If it sounds like an unusual event, that's because it is: A North Korea solider was shot and wounded in the demilitarized zone Monday afternoon while trying to defect to the South. The bullets came via "his former comrades," as CNN puts it, and struck him in the shoulder and elbow, reports Yonhap. Per the South Korean military, he was recovered unarmed and bleeding some 25 minutes after gunshots were heard. A UN Command helicopter removed him from the area and transported him into South Korea for treatment. He's just the seventh soldier to defect since 2012, though the third this year.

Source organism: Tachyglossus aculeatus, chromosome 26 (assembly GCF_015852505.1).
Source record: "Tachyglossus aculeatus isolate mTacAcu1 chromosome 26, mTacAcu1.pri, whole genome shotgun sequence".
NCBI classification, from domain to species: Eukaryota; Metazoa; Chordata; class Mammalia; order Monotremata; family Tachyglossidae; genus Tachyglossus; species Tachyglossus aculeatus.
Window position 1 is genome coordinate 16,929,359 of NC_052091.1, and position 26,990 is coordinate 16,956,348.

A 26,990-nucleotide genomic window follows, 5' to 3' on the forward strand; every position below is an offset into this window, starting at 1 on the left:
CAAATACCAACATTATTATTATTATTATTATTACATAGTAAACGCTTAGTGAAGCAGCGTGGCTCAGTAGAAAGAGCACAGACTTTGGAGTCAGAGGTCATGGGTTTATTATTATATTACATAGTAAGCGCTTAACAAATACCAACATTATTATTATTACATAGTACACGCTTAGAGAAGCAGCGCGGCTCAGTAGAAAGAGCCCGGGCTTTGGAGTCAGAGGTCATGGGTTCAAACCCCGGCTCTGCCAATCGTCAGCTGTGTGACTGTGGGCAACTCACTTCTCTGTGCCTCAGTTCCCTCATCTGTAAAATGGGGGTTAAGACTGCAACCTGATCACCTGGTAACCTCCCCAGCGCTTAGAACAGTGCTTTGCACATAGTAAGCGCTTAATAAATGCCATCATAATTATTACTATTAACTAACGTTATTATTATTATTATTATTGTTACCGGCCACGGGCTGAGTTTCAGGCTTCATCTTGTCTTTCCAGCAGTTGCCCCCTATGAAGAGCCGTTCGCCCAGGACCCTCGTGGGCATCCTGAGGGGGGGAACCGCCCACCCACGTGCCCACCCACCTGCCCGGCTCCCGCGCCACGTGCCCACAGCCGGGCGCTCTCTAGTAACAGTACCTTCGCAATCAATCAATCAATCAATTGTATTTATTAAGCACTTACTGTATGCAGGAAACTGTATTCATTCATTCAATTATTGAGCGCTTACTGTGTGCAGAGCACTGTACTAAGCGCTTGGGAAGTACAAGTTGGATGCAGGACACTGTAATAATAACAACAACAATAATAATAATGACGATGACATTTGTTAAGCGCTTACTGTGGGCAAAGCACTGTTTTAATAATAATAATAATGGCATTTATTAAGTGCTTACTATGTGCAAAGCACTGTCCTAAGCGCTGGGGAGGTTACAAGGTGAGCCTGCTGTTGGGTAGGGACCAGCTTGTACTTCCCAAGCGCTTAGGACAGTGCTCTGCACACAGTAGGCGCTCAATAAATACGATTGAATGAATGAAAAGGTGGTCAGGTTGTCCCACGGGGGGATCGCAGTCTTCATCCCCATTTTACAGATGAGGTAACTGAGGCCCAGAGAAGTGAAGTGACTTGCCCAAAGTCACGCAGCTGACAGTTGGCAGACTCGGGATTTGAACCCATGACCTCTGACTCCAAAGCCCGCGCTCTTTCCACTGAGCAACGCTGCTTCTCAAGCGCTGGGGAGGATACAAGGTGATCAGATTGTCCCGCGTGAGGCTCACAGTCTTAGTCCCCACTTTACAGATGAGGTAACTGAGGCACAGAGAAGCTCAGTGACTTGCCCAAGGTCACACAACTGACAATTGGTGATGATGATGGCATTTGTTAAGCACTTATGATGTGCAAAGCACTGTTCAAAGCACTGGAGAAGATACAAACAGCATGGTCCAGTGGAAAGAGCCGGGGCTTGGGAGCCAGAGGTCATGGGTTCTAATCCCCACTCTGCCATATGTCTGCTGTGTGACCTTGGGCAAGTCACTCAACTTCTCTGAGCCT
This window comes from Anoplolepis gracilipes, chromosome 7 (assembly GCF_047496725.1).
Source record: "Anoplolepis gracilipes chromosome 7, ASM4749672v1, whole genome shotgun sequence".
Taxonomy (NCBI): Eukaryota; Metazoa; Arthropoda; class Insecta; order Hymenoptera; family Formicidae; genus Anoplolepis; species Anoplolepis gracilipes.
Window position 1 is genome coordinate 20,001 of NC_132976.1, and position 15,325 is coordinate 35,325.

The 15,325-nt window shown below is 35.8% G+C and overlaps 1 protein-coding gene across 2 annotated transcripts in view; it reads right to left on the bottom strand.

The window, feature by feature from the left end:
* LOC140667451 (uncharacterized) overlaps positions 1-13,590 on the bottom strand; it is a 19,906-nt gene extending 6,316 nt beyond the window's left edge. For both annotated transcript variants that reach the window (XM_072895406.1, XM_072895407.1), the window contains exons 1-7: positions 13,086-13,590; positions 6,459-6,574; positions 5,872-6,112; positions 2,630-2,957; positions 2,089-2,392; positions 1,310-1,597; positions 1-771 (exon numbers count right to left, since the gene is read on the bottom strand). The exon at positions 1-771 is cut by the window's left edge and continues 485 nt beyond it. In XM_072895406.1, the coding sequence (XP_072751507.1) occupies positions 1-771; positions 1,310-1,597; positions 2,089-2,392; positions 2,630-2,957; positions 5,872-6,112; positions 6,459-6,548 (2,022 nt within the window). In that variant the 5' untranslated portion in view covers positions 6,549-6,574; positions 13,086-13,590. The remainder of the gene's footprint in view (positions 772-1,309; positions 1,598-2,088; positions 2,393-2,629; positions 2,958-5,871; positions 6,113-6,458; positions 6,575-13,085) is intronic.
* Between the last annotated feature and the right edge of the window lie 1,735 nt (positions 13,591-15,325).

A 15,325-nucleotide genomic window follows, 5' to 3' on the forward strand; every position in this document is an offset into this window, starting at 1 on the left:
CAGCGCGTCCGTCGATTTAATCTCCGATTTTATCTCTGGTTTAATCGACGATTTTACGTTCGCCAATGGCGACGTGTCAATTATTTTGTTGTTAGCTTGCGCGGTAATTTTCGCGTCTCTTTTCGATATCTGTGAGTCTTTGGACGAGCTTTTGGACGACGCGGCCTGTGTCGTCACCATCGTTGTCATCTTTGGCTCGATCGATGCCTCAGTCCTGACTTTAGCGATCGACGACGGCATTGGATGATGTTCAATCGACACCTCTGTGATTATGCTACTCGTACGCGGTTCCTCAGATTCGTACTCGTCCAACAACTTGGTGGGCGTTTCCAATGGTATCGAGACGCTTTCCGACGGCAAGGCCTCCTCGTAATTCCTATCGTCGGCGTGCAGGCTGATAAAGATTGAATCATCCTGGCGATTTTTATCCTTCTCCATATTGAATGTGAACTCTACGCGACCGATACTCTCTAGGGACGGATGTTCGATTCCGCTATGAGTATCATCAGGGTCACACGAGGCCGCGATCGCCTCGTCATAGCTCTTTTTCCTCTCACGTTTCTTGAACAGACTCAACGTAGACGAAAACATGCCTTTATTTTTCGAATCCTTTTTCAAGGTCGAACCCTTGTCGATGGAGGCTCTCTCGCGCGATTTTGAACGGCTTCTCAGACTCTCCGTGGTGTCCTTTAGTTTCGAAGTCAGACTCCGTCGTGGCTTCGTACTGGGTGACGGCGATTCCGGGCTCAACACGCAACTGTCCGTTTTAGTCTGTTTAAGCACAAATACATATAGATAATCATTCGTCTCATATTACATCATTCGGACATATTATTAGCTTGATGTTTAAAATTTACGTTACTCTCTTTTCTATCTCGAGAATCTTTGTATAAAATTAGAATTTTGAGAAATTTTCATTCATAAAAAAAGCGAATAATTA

The unidentified soldier reportedly defected from a guard post in the Joint Security Area, a small zone described by the BBC as the only part of the DMZ where the two forces stand face-to-face. "Currently, there are no unusual signs in the North Korean military," as a result of the incident, said to have happened around 3:30pm local time, "but we are increasing alertness against the possibility of North Korean provocations," officials said. The BBC notes that while an estimated 1,000 North Koreans defect annually, they by and large don't do so via the DMZ. Yonhap adds that military defections in this area are rare as the soldiers stationed there are chosen for their demonstrated loyalty. (Afraid of North Korea's nukes? It may have something worse.)